Criminal Justice Bill

Part of the debate – in the House of Lords at 3:45 pm on 15th July 2003.

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Photo of Lord Ackner Lord Ackner Crossbench 3:45 pm, 15th July 2003

I put my name down with those who wish to oppose the jury proposals standing part of the Bill. I know that there is a great danger that one will make a Second Reading speech rather than confine oneself as one should in Committee. If I err in that direction, the Government are to blame to some extent because we should have had two days for making speeches on Second Reading, in which case we could have done more than choose one point out of 200 pages of clauses, and another 200 pages of schedules.

I shall try not to repeat the philosophy and the points already made. In October 1998, the Fraud Advisory Panel submitted proposals to the Lord Chancellor's Department for procedural reform in cases of serious fraud following the establishment of a review of pre-trial procedures in such cases. A short while before, the Home Office had also published a consultation document entitled Juries In Serious Fraud Trials, in which a number of different options for the trial of serious fraud were canvassed. The Government have taken no action on those proposals, which has caused members of the fraud prosecution very sensibly to take the view that, before the question of dispensing with trial by jury is contemplated, we should first put forward procedural amendments. Such amendments would substantially shorten the process, reduce the cost and reduce the burden placed on juries. Then we can reconsider the wisdom of managing without juries. A number of those suggestions are conveniently set out in one of the briefing papers from Justice, on which I hope that the noble Lord, Lord Alexander, may expand. I found it extremely helpful.

The suggestion has been made that long cases are simply not appropriate for juries. I have read an article on the Wickes case, which took 10 months to try. It took the jury less than eight hours to reach unanimous verdicts, finding all three of the accused not guilty. In the course of his summing up to the jury, the trial judge said:

"The care and attention which you have devoted to this case has been obvious to me throughout from almost the very first moment you started to try this case. Those who may hereafter criticise juries' appreciation of lengthy and complex fraud cases would have done well to see the care and attention that, as I say, you have given to this case throughout".

Those observations may well have incited the Early Day Motion recently signed by 58 Members in another place, which reads as follows:

"That this House reaffirms its faith in jury trial for serious criminal cases as an essential cornerstone in British liberty; recognises that it provides a unique example of the responsibilities of citizenship; rejects the unfounded and unsubstantiated allegation that jury men and women cannot comprehend complex factual issues; and recognises that procedures and powers already exist to distil issues and shorten trials in serious fraud cases and to guard against rare attempts to tamper with the jury".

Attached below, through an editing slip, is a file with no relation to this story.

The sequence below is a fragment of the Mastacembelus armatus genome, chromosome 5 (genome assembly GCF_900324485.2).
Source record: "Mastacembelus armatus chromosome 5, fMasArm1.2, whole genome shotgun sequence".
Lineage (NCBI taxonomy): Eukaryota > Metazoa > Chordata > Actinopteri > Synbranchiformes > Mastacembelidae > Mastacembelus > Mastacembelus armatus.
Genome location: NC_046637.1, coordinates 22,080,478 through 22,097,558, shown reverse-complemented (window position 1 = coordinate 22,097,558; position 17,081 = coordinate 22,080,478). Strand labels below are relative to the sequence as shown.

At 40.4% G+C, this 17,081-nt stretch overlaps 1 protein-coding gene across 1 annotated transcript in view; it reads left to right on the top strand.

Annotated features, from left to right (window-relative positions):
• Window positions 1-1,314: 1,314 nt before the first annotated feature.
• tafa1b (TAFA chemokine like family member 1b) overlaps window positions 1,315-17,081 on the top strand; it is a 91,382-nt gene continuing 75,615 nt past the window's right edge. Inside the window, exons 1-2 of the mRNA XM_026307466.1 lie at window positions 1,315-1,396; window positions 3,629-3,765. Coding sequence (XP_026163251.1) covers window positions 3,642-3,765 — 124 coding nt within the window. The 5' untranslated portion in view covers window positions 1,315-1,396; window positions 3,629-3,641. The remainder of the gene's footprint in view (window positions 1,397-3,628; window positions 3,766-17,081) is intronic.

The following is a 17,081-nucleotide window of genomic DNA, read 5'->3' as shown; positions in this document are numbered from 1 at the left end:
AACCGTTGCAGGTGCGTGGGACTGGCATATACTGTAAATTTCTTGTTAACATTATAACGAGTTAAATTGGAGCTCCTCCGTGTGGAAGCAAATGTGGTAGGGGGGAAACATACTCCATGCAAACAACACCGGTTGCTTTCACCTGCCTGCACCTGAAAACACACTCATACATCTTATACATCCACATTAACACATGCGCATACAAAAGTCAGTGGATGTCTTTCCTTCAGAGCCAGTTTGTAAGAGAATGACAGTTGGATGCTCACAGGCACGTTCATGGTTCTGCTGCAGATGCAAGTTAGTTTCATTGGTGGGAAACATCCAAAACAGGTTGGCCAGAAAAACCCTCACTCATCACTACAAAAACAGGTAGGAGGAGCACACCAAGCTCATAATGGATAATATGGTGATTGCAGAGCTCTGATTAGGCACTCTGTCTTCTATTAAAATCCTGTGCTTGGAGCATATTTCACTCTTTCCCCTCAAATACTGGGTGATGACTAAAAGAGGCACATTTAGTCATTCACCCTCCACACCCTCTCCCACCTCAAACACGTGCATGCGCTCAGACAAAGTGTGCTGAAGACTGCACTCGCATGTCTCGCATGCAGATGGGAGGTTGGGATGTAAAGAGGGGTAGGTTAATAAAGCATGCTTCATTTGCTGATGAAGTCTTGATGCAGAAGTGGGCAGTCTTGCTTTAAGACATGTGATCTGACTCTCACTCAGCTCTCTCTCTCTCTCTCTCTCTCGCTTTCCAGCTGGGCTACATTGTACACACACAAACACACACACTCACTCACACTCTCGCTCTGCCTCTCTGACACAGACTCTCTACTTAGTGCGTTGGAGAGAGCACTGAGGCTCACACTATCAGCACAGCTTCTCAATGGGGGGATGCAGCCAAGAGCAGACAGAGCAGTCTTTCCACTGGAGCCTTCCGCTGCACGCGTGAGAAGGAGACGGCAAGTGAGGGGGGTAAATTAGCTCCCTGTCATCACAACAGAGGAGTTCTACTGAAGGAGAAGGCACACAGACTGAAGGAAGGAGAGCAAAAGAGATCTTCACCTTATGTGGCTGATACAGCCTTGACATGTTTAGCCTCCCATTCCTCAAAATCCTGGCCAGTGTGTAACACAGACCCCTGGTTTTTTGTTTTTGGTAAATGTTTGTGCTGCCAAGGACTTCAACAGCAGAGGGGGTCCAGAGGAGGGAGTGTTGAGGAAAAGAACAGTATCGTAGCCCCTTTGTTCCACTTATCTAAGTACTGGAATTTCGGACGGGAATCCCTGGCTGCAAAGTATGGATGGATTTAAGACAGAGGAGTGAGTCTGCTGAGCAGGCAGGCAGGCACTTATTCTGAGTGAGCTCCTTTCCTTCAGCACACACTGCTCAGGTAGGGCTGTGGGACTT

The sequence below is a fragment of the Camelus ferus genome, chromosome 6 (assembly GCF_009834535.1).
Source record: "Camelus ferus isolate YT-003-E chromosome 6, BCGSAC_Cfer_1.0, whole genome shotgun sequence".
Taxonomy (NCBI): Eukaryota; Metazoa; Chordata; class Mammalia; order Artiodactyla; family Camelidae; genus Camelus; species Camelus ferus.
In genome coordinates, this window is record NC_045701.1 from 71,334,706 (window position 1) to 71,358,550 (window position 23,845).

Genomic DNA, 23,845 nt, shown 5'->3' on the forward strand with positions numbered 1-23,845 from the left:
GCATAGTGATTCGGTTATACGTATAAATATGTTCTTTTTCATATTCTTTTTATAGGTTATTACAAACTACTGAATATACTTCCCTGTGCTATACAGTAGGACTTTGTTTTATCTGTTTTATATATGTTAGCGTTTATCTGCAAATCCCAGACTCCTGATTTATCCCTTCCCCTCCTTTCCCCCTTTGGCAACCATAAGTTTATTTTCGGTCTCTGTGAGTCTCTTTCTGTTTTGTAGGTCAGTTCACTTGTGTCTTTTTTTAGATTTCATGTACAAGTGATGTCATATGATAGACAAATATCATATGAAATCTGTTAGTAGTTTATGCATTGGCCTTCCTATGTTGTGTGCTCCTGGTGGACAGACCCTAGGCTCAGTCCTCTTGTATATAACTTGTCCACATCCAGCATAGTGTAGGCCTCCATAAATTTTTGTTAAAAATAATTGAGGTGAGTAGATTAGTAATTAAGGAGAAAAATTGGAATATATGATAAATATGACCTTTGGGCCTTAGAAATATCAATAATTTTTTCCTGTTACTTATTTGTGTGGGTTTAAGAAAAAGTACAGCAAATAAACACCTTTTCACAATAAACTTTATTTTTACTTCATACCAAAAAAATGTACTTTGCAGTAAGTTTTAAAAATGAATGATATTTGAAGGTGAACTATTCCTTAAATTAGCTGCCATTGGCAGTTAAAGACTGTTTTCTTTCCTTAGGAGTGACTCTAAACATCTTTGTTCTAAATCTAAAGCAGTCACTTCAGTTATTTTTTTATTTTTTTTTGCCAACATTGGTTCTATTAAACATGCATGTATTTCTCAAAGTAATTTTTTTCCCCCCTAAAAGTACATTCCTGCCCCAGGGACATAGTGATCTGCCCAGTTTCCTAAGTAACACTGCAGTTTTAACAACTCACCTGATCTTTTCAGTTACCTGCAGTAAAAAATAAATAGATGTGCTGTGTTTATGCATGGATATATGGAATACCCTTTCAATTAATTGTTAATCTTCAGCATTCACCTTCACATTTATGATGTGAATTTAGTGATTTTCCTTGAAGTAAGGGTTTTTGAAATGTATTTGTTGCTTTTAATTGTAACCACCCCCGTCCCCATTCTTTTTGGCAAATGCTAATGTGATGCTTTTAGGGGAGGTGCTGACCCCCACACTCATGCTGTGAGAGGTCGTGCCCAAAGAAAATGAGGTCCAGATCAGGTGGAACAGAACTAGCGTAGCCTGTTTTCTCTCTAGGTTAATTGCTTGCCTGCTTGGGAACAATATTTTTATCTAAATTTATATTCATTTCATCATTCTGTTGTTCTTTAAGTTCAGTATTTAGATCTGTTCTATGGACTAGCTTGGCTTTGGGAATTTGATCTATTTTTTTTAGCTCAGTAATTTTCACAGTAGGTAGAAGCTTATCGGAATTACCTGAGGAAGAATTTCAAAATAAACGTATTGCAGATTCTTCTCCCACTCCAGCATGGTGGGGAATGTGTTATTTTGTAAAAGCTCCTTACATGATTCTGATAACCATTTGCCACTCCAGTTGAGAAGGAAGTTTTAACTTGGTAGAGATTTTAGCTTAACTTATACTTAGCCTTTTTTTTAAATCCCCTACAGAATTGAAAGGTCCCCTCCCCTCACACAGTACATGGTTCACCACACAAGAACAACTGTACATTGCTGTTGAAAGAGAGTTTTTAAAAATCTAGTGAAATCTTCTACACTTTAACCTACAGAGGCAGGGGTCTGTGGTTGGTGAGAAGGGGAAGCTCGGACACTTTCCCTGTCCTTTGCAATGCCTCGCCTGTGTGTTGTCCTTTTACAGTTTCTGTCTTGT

I wish to make a brief comment on the suggestion that the accused, or the prosecution, should have the option to choose trial by judge alone. That is the beginning of creating exceptions that will ultimately do the whole jury system down. It will result in suspicion when members of the jury come to hear the case where the accused is content to have the advantage and the disadvantage of a jury trial. They will wonder why that person has not chosen to be tried by judge alone. They will wonder whether he thinks that he can pull the wool over their eyes more easily and they will ask themselves whether that is why he has chosen trial by jury. This will give rise to a potential distortion, which is a cause of considerable anxiety.

At the back of the matter is the Treasury approach of value for money. The Treasury does not believe that a jury trial in long cases gives value for money because it takes longer and is more expensive. The Treasury concept of value for money is not the same as the consideration as to whether a system is delivering a better justice.

The only other point that I want to make is on the question of public perception, which I believe to be very important. A large proportion of the public, particularly the ethnic minority groups, looks upon trial by jury as giving a better quality of justice. They suspect that a judge has become case-hardened, which would not be surprising because the same sort of defence may be served up time and time again. That has often been the criticism levelled against stipendiary magistrates who are now district judges.

I believe that in the majority of fair-minded judges there can be a subconscious bias towards the prosecution. Although it is not in any way meant to be an unjust approach to the case, there is a feeling that the case would not have been brought if intense investigation had not shown that there was a strong case to answer. That perception is terribly important. If the minority feel that they are being done out of what they consider to be the only truly just and dispassionate way of getting justice, then a real sense of injustice will pervade a part of that population which already views the establishment, so to speak, with deep suspicion. Even though most of us may disagree with it, we must allow the perception to be satisfied. We do not do that by this objective approach to which system sounds and seems the most likely to give the best value for money. Accordingly, I subscribe to the amendments.